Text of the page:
While considered by many as a modern training phenomenon ‘kettlebells’ are, in fact, steeped in history and are long established training tools. As well as being able to perform similar lifts as performed with barbells and dumbbells there are many more kettlebell lifts that can be used to get great results. I personally use kettlebells with my clients on a regular basis and find them to be great cardiovascular training tool.
What is a kettlebell
A kettlebell is a traditional Russian cast iron weight that looks like a cannon ball with a handle; essentially a Russian dumbbell.
The recommended starting weight for men should be around 16kg, progressing to 20-24kg or more depending on the exercise.
The recommended starting weight for women should be around 8kg, progressing to 10-12kg or more depending on the exercise.
Kettlebells are viewed by many (including myself) as the ultimate conditioning tool. Kettlebells can be used to develop and improve:
- Strength and power
- Hypertrophy (bodybuilding)
- Muscle endurance (toning)
- Core function
- Sports performance
- Active flexibility
- Cardiovascular fitness
There are a number of lifts utilised in kettlebell training that target the posterior kinectic chain; these include:
- Erector spinae
- Gluteus maximus
These muscles are some of the biggest and strongest muscles involved when performing big lifts. The posterior chain is important for sports performance as it is fundamental to generating forward motion and acceleration. The posterior chain drives performance in jumping, sprinting, throwing, kicking and punching.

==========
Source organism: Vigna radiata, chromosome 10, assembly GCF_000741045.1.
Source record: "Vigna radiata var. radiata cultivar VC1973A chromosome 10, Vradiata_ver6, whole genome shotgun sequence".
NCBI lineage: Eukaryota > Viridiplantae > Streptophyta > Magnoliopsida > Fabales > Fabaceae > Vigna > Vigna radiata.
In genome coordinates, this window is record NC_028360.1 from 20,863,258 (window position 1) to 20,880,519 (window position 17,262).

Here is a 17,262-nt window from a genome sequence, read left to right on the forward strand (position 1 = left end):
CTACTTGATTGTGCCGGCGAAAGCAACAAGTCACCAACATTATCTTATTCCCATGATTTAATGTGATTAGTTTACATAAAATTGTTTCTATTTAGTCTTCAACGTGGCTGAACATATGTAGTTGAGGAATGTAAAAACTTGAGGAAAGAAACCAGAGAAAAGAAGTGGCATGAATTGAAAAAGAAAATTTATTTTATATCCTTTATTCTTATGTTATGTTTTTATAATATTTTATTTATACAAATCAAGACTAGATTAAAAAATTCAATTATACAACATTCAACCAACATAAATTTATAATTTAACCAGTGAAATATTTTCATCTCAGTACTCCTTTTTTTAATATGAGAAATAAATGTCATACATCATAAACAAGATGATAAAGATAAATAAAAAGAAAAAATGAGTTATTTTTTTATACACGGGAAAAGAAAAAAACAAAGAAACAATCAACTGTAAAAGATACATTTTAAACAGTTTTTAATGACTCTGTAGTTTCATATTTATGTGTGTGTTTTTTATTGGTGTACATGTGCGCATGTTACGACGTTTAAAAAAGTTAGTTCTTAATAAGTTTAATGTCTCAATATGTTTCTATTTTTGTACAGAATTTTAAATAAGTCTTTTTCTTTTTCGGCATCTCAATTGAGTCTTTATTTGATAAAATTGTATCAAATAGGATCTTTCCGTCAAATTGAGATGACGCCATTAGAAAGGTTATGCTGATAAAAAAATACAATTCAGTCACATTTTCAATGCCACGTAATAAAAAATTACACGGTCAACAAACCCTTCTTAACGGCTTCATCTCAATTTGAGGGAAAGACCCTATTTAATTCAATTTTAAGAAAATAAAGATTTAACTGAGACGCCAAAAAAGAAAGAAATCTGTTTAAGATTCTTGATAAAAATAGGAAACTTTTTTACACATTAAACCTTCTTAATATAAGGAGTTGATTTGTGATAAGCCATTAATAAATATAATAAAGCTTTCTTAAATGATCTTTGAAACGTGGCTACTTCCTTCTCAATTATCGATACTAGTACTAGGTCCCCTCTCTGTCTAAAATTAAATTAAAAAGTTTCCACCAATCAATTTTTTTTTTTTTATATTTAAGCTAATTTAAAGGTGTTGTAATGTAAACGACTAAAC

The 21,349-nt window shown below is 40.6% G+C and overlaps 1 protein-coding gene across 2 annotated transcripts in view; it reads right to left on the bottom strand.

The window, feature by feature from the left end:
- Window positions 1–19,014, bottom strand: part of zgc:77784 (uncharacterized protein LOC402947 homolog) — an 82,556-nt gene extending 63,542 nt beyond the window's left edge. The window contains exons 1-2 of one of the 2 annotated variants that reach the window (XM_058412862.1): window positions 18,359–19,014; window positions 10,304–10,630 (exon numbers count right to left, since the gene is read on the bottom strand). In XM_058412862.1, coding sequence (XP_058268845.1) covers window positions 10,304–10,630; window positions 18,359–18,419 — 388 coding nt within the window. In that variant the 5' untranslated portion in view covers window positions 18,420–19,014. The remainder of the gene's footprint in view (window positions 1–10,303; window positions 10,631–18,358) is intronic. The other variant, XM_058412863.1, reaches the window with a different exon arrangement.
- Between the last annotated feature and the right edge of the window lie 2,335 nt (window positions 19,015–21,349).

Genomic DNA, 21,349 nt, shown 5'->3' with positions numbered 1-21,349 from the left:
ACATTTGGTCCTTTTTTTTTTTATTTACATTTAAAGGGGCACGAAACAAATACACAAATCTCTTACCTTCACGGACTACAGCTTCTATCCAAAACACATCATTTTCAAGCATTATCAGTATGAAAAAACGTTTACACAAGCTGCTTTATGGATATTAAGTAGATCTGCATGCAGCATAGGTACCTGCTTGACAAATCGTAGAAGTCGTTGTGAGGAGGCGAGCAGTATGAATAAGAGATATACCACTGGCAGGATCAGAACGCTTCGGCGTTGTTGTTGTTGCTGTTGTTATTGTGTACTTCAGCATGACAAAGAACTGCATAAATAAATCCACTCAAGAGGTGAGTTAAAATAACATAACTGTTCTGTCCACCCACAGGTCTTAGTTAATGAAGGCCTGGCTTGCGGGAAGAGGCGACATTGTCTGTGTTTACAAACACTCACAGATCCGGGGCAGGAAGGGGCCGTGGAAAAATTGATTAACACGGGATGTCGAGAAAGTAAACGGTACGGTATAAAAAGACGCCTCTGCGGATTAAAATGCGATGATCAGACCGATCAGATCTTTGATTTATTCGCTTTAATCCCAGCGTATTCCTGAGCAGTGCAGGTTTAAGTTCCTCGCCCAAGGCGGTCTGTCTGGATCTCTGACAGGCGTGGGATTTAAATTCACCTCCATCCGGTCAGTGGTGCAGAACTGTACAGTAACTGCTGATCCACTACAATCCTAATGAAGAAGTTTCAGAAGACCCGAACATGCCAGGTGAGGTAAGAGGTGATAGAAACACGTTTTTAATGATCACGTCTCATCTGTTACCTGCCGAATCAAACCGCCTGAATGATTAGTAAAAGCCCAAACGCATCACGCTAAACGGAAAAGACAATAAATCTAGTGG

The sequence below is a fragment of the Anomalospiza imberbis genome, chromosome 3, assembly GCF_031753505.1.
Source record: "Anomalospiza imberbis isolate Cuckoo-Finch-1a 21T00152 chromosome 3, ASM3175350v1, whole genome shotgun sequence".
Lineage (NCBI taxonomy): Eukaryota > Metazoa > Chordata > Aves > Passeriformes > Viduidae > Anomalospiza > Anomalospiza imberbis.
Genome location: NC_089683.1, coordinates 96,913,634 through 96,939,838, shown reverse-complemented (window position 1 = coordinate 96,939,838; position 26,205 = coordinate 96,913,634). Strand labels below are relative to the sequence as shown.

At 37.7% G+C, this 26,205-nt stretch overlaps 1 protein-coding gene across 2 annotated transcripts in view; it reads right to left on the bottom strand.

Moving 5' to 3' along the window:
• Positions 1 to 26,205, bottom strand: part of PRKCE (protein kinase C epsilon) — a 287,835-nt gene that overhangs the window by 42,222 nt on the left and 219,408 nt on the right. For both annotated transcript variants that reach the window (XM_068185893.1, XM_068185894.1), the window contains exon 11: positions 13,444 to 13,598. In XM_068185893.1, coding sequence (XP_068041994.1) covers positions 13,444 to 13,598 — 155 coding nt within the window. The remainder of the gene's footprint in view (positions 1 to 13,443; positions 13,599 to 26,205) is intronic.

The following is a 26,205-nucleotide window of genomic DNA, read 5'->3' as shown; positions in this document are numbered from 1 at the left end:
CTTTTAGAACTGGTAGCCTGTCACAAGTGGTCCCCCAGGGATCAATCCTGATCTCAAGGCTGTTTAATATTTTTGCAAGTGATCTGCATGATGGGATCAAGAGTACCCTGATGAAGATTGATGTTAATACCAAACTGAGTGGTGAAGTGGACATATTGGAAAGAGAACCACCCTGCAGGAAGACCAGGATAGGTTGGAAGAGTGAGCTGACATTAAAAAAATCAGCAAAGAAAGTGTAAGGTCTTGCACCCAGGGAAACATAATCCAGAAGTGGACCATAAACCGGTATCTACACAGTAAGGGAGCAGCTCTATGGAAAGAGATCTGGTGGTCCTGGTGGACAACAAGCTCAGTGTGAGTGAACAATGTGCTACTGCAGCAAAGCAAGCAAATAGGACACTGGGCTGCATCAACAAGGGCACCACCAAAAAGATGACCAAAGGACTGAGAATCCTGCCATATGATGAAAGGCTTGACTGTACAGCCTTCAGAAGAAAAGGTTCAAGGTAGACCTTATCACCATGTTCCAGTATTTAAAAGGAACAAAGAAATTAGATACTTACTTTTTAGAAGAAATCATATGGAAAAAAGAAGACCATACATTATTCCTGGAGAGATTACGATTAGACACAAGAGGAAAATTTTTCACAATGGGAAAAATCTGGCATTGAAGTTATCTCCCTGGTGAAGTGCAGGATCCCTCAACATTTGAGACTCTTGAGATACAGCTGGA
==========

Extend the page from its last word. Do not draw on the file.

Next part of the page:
Many of the exercises involve integrated movements, that is, strengthening groups of muscles rather than just one at a time. There are also many exercises that include the different planes of motion – sagittal (forwards or backwards), frontal (side-to-side) and transverse (rotation). The lifts, therefore, are great for developing whole body strength and improving motor skills for many every day activities and sports.
Improving core function
Kettlebells can improve the function of the core, since the core has to support and stabilise the trunk during kettlebell lifts. This improvement in core function can play a significant role in preventing conditions such as lower back pain.
Having a good static range of motion may be an indicator of flexibility bit does not necessarily transfer to the flexibility requirements of everyday movement or during sports performance. Many kettlebell lifts are completed through larger ranges of motion than those provided by other training methods. This will better encourage the more movement-based flexibility we require.
Kettlebell lifts are energy demanding (try them, your heart will be pumping like mad after a few kettlebell swings) and can be used to provide an overload on the cardiovascular system. Workouts can be specifically designed to target any of the energy systems; creatine phosphate, lactate and aerobic. I’ll discuss these energy systems in more detail on another blog.
If you haven’t yet used kettlebells in your training routine, you’re missing out on what I think is one of the best ‘bang for your buck’ training tools.
I’ll create another blog on my preferred kettlebell exercises and how to perform them correctly and safely soon…keep an eye out!